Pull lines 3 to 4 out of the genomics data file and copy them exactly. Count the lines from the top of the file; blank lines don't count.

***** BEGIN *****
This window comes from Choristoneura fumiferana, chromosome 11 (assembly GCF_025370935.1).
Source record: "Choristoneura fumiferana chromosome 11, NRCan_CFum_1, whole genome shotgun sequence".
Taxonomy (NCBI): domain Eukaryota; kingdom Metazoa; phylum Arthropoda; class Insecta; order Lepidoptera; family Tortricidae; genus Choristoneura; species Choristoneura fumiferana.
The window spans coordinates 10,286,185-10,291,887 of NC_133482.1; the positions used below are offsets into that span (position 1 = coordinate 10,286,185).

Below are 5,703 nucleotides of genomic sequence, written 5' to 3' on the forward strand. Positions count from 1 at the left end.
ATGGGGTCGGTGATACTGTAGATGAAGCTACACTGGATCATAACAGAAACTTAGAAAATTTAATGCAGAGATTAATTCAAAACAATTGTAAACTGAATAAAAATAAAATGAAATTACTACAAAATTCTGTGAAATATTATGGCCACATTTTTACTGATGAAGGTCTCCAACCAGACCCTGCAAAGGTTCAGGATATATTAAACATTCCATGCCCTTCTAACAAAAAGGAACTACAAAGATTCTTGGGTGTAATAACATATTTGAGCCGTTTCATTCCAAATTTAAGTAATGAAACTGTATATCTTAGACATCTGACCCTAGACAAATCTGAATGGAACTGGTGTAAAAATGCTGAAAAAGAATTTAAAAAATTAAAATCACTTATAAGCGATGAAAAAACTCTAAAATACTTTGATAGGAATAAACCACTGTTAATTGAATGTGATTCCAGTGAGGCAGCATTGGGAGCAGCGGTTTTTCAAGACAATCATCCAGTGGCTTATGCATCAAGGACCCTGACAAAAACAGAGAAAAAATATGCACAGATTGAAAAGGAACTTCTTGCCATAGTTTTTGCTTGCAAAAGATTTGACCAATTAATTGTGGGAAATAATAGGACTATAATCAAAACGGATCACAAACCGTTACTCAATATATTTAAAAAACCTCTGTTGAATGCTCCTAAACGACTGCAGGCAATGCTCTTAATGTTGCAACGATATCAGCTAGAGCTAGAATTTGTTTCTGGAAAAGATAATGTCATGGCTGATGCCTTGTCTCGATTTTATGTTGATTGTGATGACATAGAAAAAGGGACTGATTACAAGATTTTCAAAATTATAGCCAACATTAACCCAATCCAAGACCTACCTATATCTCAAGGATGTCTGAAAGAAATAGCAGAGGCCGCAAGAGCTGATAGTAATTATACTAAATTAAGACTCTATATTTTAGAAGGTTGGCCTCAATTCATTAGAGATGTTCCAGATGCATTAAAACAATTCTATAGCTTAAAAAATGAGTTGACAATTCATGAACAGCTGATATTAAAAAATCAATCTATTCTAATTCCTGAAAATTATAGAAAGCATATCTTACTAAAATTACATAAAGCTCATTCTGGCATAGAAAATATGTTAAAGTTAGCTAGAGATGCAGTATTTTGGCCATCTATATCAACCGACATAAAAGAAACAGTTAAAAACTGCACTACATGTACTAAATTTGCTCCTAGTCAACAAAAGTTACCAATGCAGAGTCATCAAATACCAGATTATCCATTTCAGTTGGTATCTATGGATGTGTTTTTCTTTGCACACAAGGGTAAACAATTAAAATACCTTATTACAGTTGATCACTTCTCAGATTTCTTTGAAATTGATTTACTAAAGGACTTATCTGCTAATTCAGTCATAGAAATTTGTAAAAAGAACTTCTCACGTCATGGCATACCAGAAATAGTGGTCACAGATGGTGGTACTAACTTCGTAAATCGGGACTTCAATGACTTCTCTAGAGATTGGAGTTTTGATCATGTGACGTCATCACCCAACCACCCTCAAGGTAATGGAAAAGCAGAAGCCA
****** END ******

Taxonomy (NCBI): domain Eukaryota; kingdom Metazoa; phylum Arthropoda; class Insecta; order Lepidoptera; family Tortricidae; genus Choristoneura; species Choristoneura fumiferana.
The window spans coordinates 10,286,185-10,291,887 of NC_133482.1; the positions used below are offsets into that span (position 1 = coordinate 10,286,185).